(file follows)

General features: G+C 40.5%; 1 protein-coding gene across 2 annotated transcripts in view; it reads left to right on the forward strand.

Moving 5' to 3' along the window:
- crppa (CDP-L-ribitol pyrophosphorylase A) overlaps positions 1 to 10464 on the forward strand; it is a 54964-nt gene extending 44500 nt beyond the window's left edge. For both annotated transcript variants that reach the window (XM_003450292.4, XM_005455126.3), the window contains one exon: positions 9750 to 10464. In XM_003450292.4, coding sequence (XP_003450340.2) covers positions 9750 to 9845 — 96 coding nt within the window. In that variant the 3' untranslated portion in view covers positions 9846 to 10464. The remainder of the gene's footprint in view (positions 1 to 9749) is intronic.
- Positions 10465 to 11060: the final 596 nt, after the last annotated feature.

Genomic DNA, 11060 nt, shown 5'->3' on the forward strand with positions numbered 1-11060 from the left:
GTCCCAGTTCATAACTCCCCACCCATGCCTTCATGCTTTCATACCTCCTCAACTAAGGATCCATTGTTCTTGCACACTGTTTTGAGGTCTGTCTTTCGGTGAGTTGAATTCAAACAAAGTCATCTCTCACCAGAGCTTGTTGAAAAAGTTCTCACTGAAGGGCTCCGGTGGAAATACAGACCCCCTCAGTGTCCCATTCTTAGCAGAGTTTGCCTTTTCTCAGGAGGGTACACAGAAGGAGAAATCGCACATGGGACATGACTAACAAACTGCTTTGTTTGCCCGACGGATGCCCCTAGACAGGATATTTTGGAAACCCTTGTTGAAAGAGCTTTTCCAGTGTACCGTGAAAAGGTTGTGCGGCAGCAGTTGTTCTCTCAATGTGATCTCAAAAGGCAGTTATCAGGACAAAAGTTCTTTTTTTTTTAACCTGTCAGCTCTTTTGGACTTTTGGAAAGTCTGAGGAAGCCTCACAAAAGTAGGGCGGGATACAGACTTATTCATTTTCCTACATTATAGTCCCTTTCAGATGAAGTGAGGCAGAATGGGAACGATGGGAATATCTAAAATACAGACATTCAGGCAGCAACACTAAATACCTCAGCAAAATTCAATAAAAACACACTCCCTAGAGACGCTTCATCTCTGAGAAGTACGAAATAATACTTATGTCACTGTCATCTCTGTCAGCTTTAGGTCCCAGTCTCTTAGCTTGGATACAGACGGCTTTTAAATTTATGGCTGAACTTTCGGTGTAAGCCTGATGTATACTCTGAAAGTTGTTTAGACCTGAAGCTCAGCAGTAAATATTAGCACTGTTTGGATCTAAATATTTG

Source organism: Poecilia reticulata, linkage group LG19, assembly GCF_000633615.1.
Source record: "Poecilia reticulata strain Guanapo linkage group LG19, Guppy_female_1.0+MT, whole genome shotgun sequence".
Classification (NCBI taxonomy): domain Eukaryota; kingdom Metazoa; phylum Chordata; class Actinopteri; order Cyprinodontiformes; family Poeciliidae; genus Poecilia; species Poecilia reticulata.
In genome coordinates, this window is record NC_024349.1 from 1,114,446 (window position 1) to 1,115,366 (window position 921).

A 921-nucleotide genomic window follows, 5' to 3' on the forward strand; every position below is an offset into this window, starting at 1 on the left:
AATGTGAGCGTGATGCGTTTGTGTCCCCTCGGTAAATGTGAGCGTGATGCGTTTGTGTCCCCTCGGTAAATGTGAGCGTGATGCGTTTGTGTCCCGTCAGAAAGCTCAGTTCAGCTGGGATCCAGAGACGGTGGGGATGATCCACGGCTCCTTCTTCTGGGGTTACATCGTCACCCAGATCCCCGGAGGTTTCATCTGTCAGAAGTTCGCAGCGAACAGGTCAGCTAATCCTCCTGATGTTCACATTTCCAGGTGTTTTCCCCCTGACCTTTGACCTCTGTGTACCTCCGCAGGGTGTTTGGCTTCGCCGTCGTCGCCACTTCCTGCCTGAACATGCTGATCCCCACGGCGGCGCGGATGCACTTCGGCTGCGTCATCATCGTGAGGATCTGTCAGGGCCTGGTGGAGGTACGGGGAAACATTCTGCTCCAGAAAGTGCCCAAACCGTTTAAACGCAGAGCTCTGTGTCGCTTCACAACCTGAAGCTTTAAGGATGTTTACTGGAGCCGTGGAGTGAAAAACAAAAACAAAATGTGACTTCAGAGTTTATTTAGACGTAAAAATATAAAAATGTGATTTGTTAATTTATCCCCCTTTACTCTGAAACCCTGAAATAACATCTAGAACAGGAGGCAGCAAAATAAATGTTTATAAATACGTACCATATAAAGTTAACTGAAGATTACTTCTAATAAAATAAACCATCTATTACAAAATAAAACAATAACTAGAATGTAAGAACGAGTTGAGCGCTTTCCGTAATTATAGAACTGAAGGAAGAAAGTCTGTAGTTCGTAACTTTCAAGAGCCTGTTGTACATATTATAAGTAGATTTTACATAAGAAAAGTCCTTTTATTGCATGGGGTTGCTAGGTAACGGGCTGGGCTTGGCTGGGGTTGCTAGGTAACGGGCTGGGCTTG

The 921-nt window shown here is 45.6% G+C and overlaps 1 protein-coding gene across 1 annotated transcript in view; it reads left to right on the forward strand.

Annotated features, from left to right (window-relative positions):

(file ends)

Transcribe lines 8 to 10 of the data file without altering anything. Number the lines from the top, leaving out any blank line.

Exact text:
Source record: "Poecilia reticulata strain Guanapo linkage group LG19, Guppy_female_1.0+MT, whole genome shotgun sequence".
Classification (NCBI taxonomy): domain Eukaryota; kingdom Metazoa; phylum Chordata; class Actinopteri; order Cyprinodontiformes; family Poeciliidae; genus Poecilia; species Poecilia reticulata.
In genome coordinates, this window is record NC_024349.1 from 1,114,446 (window position 1) to 1,115,366 (window position 921).